One of the HOPE program standards is E1 – exemplify professionally-informed, growth-centered practice. The goal of this standard is for teacher’s to gain and maintain a broad spectrum of educational knowledge and pedagogical methods in order to effectively teach their students and maximize their student’s learning potential.
There were many examples in my Intro to Teaching class of ways to achieve this standard, but the one that stood out the most to me was the article we read by Donna L. Milled titled Curriculum Theory and Practice, What’s Your Style?. This article reviews four curriculum styles and includes a quiz at the end of the article for readers to determine their curriculum style. The four curriculum styles listed in the article are: Linear Thinkers, Holists, Laissez-Faire Advocates and Critical Theorists.
When teachers understand their own curriculum style, they can make conscious decisions about incorporating other styles into their practice (Miller, 2011). I have always been a linear thinker and planner and I assumed that would be the type of curriculum style that would fit me best. It was a pleasant surprise to find out after reading this article and taking the indicator quiz that my curriculum style is actually a combination of holistic and linear. I want to plan and organize the curriculum to engage my student’s interest, but I want the students to help direct and take ownership of their learning path.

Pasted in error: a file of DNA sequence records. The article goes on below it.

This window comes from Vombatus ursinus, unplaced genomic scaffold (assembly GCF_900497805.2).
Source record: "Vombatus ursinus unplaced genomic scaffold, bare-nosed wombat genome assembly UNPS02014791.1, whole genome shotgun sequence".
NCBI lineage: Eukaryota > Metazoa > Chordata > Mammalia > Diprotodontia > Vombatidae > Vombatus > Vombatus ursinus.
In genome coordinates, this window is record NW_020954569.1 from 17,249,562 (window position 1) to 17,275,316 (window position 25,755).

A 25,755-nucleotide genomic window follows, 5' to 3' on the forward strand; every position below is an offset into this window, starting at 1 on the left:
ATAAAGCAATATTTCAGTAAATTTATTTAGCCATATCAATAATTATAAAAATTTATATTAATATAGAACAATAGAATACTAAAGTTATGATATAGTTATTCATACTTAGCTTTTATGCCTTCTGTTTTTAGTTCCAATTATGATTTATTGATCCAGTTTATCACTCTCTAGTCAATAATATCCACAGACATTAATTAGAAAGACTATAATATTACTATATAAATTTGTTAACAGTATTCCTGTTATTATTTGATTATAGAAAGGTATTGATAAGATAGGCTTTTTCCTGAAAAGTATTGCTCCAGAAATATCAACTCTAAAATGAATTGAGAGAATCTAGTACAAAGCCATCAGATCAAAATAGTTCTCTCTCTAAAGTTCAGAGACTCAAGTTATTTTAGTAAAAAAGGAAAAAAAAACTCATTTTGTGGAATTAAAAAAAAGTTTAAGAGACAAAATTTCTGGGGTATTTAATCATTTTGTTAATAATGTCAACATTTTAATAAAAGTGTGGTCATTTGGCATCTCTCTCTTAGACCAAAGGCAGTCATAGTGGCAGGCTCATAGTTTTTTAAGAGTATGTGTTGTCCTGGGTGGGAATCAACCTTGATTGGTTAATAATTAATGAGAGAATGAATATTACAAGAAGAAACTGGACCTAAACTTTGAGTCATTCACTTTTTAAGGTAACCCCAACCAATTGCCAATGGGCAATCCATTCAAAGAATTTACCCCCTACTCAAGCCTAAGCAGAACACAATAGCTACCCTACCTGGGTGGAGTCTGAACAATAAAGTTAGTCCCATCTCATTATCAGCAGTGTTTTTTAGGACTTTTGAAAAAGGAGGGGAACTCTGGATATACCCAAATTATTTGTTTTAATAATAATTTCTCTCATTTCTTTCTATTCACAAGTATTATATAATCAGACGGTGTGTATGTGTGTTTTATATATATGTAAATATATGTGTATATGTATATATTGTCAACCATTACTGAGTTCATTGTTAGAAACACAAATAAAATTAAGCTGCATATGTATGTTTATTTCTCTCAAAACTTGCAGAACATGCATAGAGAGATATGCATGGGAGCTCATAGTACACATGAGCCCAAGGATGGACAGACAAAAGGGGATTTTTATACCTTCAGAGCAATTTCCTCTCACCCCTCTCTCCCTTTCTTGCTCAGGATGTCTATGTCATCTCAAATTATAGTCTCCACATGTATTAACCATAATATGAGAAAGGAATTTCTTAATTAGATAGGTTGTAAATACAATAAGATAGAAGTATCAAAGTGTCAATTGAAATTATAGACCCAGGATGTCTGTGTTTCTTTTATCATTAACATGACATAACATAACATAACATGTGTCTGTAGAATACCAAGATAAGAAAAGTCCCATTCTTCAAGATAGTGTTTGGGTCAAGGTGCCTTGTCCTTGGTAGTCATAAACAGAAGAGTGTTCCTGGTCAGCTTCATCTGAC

As I was reading this article, it was both exciting and a little scary to think about letting go of my linear style in a class room (or a gym, since I’m planning to teach P.E.) full of students. It was a little scary envisioning teaching with a holistic style where, as Miller stated in this article, “power is more or less shared and boundaries are often crossed.” I like to have control and work best when I have a structured, organized plan in place. It was exciting, however, to imagine the benefits to my students if I incorporated some of the holistic style into my curriculum. Students have different learning styles, so it makes sense that teachers should have different curriculum styles to effectively teach to these students and maximize their learning.
My next step is to find out more information about the holistic approach through research and communication with current teachers, so I can find specific ways to incorporate this approach into my curriculum.
Miller, D.L. (2011). Curriculum Theory and Practice: What’s Your Style? Kappan 92 (7), 32-39.